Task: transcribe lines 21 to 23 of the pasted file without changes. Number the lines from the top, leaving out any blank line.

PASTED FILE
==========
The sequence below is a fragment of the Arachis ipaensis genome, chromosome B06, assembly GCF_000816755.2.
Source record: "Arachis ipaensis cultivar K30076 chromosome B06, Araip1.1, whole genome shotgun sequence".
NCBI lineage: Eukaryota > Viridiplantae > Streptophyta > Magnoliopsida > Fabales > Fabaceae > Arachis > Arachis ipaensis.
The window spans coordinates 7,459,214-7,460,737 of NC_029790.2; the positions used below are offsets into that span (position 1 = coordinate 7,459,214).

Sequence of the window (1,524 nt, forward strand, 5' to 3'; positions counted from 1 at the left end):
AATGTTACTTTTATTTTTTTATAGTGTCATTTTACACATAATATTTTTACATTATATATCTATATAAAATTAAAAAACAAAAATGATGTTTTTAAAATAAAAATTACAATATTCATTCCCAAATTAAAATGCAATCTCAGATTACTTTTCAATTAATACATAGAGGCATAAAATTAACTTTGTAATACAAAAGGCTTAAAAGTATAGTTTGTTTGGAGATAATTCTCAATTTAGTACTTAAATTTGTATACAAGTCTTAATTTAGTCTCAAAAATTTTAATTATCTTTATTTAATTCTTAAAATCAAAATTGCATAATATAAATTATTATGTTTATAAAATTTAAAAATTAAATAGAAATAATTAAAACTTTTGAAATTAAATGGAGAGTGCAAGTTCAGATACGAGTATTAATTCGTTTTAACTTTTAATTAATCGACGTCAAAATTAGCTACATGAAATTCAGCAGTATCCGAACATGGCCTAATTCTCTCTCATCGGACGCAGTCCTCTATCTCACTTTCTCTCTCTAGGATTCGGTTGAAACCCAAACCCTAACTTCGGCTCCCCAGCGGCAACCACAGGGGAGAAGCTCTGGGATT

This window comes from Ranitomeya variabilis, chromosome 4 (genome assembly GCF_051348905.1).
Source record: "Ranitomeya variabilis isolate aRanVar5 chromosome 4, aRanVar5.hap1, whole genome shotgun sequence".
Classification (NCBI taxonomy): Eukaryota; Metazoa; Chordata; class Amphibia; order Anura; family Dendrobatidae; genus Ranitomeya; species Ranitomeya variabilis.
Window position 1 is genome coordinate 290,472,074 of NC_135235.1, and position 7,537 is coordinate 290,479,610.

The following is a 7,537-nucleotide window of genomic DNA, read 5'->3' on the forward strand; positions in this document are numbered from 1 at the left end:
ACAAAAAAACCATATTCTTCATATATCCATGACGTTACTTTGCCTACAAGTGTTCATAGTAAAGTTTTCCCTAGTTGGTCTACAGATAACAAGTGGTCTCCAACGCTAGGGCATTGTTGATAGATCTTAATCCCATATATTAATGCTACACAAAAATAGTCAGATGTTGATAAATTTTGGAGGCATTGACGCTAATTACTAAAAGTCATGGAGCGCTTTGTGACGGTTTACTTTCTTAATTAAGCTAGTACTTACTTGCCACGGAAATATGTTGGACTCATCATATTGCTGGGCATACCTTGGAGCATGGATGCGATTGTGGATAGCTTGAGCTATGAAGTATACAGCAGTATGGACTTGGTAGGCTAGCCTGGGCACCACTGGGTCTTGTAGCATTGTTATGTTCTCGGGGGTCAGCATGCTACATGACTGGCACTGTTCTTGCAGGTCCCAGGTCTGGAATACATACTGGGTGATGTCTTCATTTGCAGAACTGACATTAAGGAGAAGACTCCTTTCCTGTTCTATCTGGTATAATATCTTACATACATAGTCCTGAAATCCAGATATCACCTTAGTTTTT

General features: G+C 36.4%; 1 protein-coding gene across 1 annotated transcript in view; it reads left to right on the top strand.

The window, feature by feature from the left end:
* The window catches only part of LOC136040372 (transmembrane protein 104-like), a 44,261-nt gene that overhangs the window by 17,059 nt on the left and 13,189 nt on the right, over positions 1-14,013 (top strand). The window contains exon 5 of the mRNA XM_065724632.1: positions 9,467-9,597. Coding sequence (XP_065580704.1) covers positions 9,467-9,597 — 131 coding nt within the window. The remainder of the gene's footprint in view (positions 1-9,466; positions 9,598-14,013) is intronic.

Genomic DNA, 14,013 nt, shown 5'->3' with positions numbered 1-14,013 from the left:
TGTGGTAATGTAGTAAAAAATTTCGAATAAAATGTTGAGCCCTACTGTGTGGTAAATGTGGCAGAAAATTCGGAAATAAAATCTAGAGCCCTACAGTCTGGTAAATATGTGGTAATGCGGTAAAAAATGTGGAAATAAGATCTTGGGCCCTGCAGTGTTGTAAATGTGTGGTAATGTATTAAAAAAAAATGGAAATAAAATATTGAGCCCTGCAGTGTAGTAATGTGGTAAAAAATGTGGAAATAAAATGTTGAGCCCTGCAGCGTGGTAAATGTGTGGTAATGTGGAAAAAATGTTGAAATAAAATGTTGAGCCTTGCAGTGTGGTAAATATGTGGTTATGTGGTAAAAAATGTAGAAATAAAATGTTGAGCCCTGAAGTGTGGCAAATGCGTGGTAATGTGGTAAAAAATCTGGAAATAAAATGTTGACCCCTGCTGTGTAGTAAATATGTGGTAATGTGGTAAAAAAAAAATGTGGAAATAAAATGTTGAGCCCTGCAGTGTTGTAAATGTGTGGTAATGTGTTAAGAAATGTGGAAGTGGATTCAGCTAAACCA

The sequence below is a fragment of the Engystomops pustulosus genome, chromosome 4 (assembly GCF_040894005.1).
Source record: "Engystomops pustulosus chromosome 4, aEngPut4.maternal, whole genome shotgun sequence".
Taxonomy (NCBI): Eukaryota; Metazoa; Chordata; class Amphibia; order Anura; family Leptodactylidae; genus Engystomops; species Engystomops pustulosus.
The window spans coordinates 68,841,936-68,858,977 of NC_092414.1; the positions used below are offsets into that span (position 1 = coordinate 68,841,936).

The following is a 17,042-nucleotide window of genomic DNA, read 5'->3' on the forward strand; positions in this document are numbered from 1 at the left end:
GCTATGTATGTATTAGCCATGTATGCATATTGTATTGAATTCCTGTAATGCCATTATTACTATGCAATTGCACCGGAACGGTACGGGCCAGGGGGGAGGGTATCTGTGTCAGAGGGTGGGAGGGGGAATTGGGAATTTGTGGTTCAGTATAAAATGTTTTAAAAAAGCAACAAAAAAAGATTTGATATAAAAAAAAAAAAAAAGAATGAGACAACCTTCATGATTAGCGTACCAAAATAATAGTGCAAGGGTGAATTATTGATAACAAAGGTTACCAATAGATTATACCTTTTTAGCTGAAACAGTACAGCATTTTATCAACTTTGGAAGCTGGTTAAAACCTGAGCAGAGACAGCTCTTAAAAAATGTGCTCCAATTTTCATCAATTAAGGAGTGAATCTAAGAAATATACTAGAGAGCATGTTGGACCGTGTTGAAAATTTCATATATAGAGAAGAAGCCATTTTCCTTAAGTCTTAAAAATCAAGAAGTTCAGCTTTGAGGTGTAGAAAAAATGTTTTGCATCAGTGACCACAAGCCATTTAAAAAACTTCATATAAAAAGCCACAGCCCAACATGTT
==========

The window spans coordinates 68,841,936-68,858,977 of NC_092414.1; the positions used below are offsets into that span (position 1 = coordinate 68,841,936).

The following is a 17,042-nucleotide window of genomic DNA, read 5'->3' on the forward strand; positions in this document are numbered from 1 at the left end:
GCTATGTATGTATTAGCCATGTATGCATATTGTATTGAATTCCTGTAATGCCATTATTACTATGCAATTGCACCGGAACGGTACGGGCCAGGGGGGAGGGTATCTGTGTCAGAGGGTGGGAGGGGGAATTGGGAATTTGTGGTTCAGTATAAAATGTTTTAAAAAAGCAACAAAAAAAGATTTGATATAAAAAAAAAAAAAAAGAATGAGACAACCTTCATGATTAGCGTACCAAAATAATAGTGCAAGGGTGAATTATTGATAACAAAGGTTACCAATAGATTATACCTTTTTAGCTGAAACAGTACAGCATTTTATCAACTTTGGAAGCTGGTTAAAACCTGAGCAGAGACAGCTCTTAAAAAATGTGCTCCAATTTTCATCAATTAAGGAGTGAATCTAAGAAATATACTAGAGAGCATGTTGGACCGTGTTGAAAATTTCATATATAGAGAAGAAGCCATTTTCCTTAAGTCTTAAAAATCAAGAAGTTCAGCTTTGAGGTGTAGAAAAAATGTTTTGCATCAGTGACCACAAGCCATTTAAAAAACTTCATATAAAAAGCCACAGCCCAACATGTT